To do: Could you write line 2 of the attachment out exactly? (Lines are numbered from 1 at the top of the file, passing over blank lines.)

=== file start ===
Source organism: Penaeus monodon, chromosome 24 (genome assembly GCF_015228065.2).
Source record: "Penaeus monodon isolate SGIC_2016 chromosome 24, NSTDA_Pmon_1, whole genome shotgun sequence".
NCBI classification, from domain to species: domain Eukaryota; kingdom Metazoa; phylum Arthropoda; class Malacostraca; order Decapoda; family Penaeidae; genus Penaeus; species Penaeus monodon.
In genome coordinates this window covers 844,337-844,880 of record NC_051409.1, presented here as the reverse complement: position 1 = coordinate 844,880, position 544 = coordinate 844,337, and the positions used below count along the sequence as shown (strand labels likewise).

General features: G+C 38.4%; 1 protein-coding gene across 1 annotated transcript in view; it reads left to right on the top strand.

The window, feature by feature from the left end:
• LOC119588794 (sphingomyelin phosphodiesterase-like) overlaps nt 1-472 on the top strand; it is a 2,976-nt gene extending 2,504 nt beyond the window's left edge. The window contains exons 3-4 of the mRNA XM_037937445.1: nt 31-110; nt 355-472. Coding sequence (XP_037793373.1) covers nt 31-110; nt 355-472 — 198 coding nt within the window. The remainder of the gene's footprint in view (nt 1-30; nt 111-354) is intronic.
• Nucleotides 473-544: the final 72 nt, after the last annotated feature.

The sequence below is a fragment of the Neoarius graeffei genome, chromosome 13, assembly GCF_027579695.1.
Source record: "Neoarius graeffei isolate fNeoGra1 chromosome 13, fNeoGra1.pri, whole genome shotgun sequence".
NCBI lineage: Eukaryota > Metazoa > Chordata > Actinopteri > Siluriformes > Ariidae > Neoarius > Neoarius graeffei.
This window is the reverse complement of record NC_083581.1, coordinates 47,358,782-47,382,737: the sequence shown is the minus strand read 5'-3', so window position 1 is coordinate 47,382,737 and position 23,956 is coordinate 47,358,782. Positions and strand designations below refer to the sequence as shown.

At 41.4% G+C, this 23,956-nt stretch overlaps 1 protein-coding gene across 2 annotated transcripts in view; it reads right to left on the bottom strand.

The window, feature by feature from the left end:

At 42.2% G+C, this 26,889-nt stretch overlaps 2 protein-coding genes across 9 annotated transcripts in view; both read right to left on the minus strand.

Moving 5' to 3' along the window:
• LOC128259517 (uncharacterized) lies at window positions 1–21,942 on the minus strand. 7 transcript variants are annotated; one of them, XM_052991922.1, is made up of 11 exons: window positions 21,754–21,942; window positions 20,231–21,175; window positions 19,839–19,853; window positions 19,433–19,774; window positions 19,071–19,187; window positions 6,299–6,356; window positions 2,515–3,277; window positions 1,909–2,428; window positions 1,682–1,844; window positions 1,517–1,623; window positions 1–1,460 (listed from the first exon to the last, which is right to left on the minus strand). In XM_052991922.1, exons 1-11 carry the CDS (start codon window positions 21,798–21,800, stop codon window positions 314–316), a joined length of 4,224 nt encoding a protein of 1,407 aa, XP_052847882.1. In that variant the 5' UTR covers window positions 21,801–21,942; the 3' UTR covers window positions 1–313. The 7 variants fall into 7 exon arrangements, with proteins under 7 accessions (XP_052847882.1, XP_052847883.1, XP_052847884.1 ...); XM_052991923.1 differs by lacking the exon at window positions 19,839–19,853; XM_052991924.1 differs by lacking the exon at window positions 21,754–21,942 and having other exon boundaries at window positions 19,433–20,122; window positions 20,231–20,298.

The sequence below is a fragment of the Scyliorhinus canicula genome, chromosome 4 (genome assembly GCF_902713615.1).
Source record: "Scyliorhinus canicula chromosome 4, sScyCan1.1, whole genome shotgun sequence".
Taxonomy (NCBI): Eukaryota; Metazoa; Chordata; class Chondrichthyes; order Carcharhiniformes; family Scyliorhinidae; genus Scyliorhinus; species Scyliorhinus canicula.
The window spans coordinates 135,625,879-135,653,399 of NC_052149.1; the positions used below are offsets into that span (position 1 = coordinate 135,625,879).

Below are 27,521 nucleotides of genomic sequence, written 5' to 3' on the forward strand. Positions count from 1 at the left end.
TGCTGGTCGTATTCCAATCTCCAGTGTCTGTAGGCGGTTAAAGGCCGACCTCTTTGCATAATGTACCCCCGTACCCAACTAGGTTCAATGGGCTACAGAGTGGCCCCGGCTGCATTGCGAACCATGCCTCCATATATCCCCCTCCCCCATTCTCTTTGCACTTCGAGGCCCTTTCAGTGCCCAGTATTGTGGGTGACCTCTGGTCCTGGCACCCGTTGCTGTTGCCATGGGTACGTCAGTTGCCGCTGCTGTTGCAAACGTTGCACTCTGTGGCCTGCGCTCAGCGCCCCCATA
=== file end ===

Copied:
Source record: "Penaeus monodon isolate SGIC_2016 chromosome 24, NSTDA_Pmon_1, whole genome shotgun sequence".